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Commonwealth v. Hernandez

Superior Court of Massachusetts, Bristol

November 10, 2014

Aaron Hernandez No. 128590


E. Susan Garsh, Justice of the Superior Court.

Defendant Aaron Hernandez moves, pursuant to Mass. R. Crim. P. 37(b)(1), the Sixth Amendment to the United States Constitution and Article 12 of the Massachusetts Declaration of Rights, to change the location of his trial to a county " outside the boundaries of the Boston media market, such as Hampden or Worcester County." He contends that he is unable to obtain a fair trial in Bristol County due to the extensive prejudicial pretrial publicity surrounding his case. For the reasons discussed below, the motion is denied without prejudice.[1]


Due process requires that provisions prescribing the venue of a criminal trial not impede its transfer to a different county, at the defendant's request, " if extraordinary local prejudice will prevent a fair trial . . ." Skilling v. United States, 561 U.S. 358, 378, 130 S.Ct. 2896, 177 L.Ed.2d 619 (2010). See also Commonwealth v. Toolan, 460 Mass. 452, 462, 951 N.E.2d 903 (2011) (art. 12 of Massachusetts Declaration of Rights and Sixth Amendment to U.S. Constitution guarantee right to be tried by impartial jury).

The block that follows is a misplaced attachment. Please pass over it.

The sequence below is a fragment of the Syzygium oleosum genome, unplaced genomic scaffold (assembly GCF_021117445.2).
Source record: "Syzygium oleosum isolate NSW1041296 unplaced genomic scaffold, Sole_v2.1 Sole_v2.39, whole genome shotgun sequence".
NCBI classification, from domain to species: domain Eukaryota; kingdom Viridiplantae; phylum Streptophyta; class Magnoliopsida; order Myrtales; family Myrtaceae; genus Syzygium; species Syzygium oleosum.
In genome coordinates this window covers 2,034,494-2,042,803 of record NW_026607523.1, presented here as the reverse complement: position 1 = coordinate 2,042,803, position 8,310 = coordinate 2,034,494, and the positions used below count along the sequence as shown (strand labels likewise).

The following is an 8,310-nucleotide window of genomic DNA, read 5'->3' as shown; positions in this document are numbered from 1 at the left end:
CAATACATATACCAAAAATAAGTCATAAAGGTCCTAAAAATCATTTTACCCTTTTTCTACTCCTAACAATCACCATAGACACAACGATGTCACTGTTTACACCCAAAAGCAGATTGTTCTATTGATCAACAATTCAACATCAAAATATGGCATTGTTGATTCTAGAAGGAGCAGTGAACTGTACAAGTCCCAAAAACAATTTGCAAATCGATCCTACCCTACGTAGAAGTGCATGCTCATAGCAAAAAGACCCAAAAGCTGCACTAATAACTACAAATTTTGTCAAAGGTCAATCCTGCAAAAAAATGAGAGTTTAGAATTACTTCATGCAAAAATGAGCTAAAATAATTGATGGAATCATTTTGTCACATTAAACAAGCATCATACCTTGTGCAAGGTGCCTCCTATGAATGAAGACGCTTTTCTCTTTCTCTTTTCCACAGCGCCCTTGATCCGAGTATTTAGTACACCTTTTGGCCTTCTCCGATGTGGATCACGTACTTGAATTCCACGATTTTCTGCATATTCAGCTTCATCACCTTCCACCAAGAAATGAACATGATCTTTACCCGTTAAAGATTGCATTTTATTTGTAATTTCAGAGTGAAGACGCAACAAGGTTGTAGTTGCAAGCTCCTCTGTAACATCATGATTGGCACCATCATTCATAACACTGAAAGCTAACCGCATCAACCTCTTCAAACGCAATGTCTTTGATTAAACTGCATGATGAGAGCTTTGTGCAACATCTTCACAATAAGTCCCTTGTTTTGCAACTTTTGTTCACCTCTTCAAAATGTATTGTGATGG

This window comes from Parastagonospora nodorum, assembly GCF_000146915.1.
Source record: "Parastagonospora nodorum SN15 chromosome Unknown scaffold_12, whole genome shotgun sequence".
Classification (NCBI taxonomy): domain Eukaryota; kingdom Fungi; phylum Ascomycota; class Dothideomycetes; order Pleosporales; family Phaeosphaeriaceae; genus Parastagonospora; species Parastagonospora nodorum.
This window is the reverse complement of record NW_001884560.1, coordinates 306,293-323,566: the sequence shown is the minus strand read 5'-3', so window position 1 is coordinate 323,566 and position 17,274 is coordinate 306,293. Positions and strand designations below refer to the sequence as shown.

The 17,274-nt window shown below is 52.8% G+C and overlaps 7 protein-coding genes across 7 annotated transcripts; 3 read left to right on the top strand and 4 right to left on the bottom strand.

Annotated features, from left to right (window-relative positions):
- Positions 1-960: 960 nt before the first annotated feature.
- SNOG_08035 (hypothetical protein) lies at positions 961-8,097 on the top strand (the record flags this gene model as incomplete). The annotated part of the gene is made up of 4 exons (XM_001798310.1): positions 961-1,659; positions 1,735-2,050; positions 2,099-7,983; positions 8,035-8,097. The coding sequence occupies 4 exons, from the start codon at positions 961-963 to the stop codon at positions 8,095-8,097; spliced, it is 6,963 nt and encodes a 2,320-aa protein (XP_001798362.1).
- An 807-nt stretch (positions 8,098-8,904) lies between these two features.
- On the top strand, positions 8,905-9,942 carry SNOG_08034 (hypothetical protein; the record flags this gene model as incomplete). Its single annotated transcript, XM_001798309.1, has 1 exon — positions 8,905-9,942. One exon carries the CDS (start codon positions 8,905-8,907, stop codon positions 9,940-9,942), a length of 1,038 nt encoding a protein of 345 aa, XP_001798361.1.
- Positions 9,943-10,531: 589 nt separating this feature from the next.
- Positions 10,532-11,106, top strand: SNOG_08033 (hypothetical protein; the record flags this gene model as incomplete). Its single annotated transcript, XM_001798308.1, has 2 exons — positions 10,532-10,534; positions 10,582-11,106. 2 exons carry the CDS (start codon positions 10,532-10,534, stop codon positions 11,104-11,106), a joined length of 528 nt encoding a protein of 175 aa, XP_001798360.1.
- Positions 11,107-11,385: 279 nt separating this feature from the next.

Massachusetts Rule of Criminal Procedure Rule 37(b)(1) provides that a trial judge may order a change of venue " if the court is satisfied that there exists in the community where the prosecution is pending so great a prejudice against the defendant that he may not there obtain a fair and impartial trial." Mass.R.Crim.P. 37(b)(1). A judge has substantial discretion in deciding whether to transfer a case to another county based on pretrial publicity. Commonwealth v. Hoose, 467 Mass. 395, 405, 5 N.E.3d 843 (2014).

To be entitled to a change of venue on the basis of presumptive prejudice, [2] the defendant has the burden of demonstrating, by a " solid foundation of fact, " that prejudgment of the case is so substantial that regardless of the voir dire procedures to be used, the defendant is unable to obtain a fair and impartial jury in Bristol County. Hoose, 467 Mass. at 405-406; Toolan, 460 Mass. at 466. See also Commonwealth v. McCowen, 458 Mass. 461, 476, 939 N.E.2d 735 (2010) (noting that change of venue should be ordered with great caution). Prejudice is presumed only in the most extreme case in truly extraordinary circumstances where the trial atmosphere is " utterly corrupted" by media coverage. Skilling, 561 U.S. at 381; Hoose, 467 Mass. at 406; Commonwealth v. Entwistle, 463 Mass. 205, 221, 973 N.E.2d 115 (2012), cert. den., 133 S.Ct. 945, 184 L.Ed.2d 736 (2013); Toolan, 460 Mass. at 463.[3]